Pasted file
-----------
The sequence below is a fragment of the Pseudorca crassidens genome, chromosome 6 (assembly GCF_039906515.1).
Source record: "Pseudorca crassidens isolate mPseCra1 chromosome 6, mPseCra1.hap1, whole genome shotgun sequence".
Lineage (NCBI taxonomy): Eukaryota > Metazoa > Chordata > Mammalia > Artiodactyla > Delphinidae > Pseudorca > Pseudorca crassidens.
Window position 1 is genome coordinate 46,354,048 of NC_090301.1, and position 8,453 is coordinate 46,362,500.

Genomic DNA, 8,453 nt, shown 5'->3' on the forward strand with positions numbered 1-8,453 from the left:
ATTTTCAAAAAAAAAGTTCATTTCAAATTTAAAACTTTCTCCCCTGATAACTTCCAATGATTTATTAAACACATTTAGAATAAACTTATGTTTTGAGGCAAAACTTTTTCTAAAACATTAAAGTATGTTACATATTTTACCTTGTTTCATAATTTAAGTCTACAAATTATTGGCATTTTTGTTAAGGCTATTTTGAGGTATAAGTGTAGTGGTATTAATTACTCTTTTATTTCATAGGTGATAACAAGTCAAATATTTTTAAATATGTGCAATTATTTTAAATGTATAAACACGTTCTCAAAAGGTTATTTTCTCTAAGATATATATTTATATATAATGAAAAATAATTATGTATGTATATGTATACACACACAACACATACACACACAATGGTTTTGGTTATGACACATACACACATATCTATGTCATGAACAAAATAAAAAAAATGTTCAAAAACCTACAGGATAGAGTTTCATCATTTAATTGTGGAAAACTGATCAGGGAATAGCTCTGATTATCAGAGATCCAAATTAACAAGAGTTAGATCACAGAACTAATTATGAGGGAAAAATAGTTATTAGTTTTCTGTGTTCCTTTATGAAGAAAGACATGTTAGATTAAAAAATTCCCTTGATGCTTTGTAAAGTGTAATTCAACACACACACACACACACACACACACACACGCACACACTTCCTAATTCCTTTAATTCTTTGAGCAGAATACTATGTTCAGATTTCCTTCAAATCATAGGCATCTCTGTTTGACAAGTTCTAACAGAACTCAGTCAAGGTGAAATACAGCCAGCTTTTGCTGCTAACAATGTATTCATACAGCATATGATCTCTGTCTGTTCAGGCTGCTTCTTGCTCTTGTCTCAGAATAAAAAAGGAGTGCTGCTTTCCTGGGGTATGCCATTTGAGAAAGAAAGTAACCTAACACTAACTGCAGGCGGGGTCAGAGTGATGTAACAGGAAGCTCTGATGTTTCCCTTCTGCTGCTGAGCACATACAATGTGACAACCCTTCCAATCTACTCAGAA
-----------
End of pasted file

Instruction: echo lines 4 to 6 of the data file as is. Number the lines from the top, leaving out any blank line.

Window position 1 is genome coordinate 46,354,048 of NC_090301.1, and position 8,453 is coordinate 46,362,500.

Genomic DNA, 8,453 nt, shown 5'->3' on the forward strand with positions numbered 1-8,453 from the left:
ATTTTCAAAAAAAAAGTTCATTTCAAATTTAAAACTTTCTCCCCTGATAACTTCCAATGATTTATTAAACACATTTAGAATAAACTTATGTTTTGAGGCAAAACTTTTTCTAAAACATTAAAGTATGTTACATATTTTACCTTGTTTCATAATTTAAGTCTACAAATTATTGGCATTTTTGTTAAGGCTATTTTGAGGTATAAGTGTAGTGGTATTAATTACTCTTTTATTTCATAGGTGATAACAAGTCAAATATTTTTAAATATGTGCAATTATTTTAAATGTATAAACACGTTCTCAAAAGGTTATTTTCTCTAAGATATATATTTATATATAATGAAAAATAATTATGTATGTATATGTATACACACACAACACATACACACACAATGGTTTTGGTTATGACACATACACACATATCTATGTCATGAACAAAATAAAAAAAATGTTCAAAAACCTACAGGATAGAGTTTCATCATTTAATTGTGGAAAACTGATCAGGGAATAGCTCTGATTATCAGAGATCCAAATTAACAAGAGTTAGATCACAGAACTAATTATGAGGGAAAAATAGTTATTAGTTTTCTGTGTTCCTTTATGAAGAAAGACATGTTAGATTAAAAAATTCCCTTGATGCTTTGTAAAGTGTAATTCAACACACACACACACACACACACACACACACGCACACACTTCCTAATTCCTTTAATTCTTTGAGCAGAATACTATGTTCAGATTTCCTTCAAATCATAGGCATCTCTGTTTGACAAGTTCTAACAGAACTCAGTCAAGGTGAAATACAGCCAGCTTTTGCTGCTAACAATGTATTCATACAGCATATGATCTCTGTCTGTTCAGGCTGCTTCTTGCTCTTGTCTCAGAATAAAAAAGGAGTGCTGCTTTCCTGGGGTATGCCATTTGAGAAAGAAAGTAACCTAACACTAACTGCAGGCGGGGTCAGAGTGATGTAACAGGAAGCTCTGATGTTTCCCTTCTGCTGCTGAGCACATACAATGTGACAACCCTTCCAATCTACTCAGAA